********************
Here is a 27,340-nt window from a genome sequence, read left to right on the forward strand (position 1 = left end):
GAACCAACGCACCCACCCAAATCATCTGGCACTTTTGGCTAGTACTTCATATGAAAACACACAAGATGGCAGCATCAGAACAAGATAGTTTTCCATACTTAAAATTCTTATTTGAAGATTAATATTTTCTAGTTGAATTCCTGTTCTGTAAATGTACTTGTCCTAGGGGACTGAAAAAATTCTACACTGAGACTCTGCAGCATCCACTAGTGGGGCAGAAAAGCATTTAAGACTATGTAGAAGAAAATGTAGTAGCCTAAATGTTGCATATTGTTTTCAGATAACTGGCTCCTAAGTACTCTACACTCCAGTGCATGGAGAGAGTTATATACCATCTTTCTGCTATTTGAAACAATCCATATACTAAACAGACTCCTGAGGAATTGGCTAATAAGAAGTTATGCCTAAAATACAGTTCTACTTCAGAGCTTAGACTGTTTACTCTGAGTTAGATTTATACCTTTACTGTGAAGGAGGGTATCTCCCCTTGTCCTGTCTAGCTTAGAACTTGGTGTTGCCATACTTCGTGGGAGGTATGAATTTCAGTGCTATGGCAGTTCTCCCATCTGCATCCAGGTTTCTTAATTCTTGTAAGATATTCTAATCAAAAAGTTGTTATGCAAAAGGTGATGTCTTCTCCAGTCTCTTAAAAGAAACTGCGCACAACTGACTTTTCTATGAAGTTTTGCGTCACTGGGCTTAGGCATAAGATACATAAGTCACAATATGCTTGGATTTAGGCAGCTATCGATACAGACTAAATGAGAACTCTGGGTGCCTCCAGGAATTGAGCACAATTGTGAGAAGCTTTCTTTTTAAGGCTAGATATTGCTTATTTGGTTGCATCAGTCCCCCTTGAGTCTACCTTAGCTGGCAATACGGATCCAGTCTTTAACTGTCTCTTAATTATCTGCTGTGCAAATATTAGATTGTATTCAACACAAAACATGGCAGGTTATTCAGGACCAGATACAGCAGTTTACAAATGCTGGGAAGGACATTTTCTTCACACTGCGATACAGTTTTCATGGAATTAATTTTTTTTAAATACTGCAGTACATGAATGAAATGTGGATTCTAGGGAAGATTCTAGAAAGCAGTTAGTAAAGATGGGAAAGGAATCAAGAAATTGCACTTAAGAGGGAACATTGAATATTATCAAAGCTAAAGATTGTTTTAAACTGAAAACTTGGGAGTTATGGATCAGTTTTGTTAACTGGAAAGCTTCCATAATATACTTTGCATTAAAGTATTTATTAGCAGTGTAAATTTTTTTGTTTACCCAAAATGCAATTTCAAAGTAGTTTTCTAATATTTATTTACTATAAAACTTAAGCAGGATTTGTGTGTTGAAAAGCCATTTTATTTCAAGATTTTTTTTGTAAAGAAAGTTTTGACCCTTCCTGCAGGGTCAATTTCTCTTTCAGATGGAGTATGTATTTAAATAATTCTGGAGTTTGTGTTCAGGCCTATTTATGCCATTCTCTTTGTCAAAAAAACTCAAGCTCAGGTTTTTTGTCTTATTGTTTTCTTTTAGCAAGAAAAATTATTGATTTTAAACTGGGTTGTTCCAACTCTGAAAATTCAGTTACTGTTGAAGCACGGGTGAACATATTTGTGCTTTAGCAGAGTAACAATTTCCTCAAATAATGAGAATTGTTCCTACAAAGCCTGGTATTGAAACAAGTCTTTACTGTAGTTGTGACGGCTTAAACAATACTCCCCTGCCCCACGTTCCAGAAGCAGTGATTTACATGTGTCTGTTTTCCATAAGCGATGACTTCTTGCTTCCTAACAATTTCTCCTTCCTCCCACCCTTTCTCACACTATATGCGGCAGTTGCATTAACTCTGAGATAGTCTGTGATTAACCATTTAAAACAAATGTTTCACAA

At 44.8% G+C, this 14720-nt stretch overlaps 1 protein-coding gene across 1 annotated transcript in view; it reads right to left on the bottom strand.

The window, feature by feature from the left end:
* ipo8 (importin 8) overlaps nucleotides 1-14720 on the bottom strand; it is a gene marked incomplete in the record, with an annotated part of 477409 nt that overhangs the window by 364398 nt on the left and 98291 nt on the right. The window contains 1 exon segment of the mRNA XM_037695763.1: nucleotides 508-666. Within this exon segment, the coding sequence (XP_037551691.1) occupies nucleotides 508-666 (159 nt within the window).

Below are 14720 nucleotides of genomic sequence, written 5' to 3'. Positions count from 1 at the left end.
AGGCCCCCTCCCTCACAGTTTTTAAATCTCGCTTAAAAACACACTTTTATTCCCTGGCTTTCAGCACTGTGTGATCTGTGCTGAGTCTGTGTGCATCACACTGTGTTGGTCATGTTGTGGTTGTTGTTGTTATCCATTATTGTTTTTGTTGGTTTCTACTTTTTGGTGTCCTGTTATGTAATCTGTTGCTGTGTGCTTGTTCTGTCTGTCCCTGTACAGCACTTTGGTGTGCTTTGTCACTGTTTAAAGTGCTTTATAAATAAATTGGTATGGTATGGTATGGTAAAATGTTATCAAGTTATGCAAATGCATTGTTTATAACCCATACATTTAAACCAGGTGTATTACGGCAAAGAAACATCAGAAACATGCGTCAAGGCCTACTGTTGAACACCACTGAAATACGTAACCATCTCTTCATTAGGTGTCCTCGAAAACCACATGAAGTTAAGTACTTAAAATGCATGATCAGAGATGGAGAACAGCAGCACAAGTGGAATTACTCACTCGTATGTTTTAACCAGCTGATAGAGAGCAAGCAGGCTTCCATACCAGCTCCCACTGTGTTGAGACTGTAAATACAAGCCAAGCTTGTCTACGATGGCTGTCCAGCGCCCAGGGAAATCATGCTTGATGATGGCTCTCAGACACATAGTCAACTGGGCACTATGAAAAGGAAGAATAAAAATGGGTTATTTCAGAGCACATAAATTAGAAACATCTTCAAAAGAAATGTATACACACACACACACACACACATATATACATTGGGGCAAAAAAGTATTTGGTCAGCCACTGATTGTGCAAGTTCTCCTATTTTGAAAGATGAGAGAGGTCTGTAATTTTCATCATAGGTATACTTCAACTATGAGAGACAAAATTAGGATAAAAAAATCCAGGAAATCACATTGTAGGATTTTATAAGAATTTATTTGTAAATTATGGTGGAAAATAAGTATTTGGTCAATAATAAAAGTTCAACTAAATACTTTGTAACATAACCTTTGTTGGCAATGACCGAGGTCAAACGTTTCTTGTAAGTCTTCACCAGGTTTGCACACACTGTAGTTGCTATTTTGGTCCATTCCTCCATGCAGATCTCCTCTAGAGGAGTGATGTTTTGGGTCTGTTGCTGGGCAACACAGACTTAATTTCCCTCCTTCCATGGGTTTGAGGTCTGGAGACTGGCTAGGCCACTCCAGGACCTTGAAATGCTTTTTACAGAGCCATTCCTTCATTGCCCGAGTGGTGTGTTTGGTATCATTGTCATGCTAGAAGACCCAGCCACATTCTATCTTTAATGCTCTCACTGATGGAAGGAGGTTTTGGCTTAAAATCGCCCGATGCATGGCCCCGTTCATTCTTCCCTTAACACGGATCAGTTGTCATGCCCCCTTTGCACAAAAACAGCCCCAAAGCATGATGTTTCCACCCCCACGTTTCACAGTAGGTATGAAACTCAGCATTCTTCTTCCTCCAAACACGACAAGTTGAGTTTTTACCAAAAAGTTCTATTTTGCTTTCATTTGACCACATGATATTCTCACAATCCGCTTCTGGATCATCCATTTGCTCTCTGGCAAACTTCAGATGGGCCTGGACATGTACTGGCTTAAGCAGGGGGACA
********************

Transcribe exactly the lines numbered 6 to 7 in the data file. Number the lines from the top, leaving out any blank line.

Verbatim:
Below are 14720 nucleotides of genomic sequence, written 5' to 3'. Positions count from 1 at the left end.
AGGCCCCCTCCCTCACAGTTTTTAAATCTCGCTTAAAAACACACTTTTATTCCCTGGCTTTCAGCACTGTGTGATCTGTGCTGAGTCTGTGTGCATCACACTGTGTTGGTCATGTTGTGGTTGTTGTTGTTATCCATTATTGTTTTTGTTGGTTTCTACTTTTTGGTGTCCTGTTATGTAATCTGTTGCTGTGTGCTTGTTCTGTCTGTCCCTGTACAGCACTTTGGTGTGCTTTGTCACTGTTTAAAGTGCTTTATAAATAAATTGGTATGGTATGGTATGGTAAAATGTTATCAAGTTATGCAAATGCATTGTTTATAACCCATACATTTAAACCAGGTGTATTACGGCAAAGAAACATCAGAAACATGCGTCAAGGCCTACTGTTGAACACCACTGAAATACGTAACCATCTCTTCATTAGGTGTCCTCGAAAACCACATGAAGTTAAGTACTTAAAATGCATGATCAGAGATGGAGAACAGCAGCACAAGTGGAATTACTCACTCGTATGTTTTAACCAGCTGATAGAGAGCAAGCAGGCTTCCATACCAGCTCCCACTGTGTTGAGACTGTAAATACAAGCCAAGCTTGTCTACGATGGCTGTCCAGCGCCCAGGGAAATCATGCTTGATGATGGCTCTCAGACACATAGTCAACTGGGCACTATGAAAAGGAAGAATAAAAATGGGTTATTTCAGAGCACATAAATTAGAAACATCTTCAAAAGAAATGTATACACACACACACACACACACATATATACATTGGGGCAAAAAAGTATTTGGTCAGCCACTGATTGTGCAAGTTCTCCTATTTTGAAAGATGAGAGAGGTCTGTAATTTTCATCATAGGTATACTTCAACTATGAGAGACAAAATTAGGATAAAAAAATCCAGGAAATCACATTGTAGGATTTTATAAGAATTTATTTGTAAATTATGGTGGAAAATAAGTATTTGGTCAATAATAAAAGTTCAACTAAATACTTTGTAACATAACCTTTGTTGGCAATGACCGAGGTCAAACGTTTCTTGTAAGTCTTCACCAGGTTTGCACACACTGTAGTTGCTATTTTGGTCCATTCCTCCATGCAGATCTCCTCTAGAGGAGTGATGTTTTGGGTCTGTTGCTGGGCAACACAGACTTAATTTCCCTCCTTCCATGGGTTTGAGGTCTGGAGACTGGCTAGGCCACTCCAGGACCTTGAAATGCTTTTTACAGAGCCATTCCTTCATTGCCCGAGTGGTGTGTTTGGTATCATTGTCATGCTAGAAGACCCAGCCACATTCTATCTTTAATGCTCTCACTGATGGAAGGAGGTTTTGGCTTAAAATCGCCCGATGCATGGCCCCGTTCATTCTTCCCTTAACACGGATCAGTTGTCATGCCCCCTTTGCACAAAAACAGCCCCAAAGCATGATGTTTCCACCCCCACGTTTCACAGTAGGTATGAAACTCAGCATTCTTCTTCCTCCAAACACGACAAGTTGAGTTTTTACCAAAAAGTTCTATTTTGCTTTCATTTGACCACATGATATTCTCACAATCCGCTTCTGGATCATCCATTTGCTCTCTGGCAAACTTCAGATGGGCCTGGACATGTACTGGCTTAAGCAGGGGGACA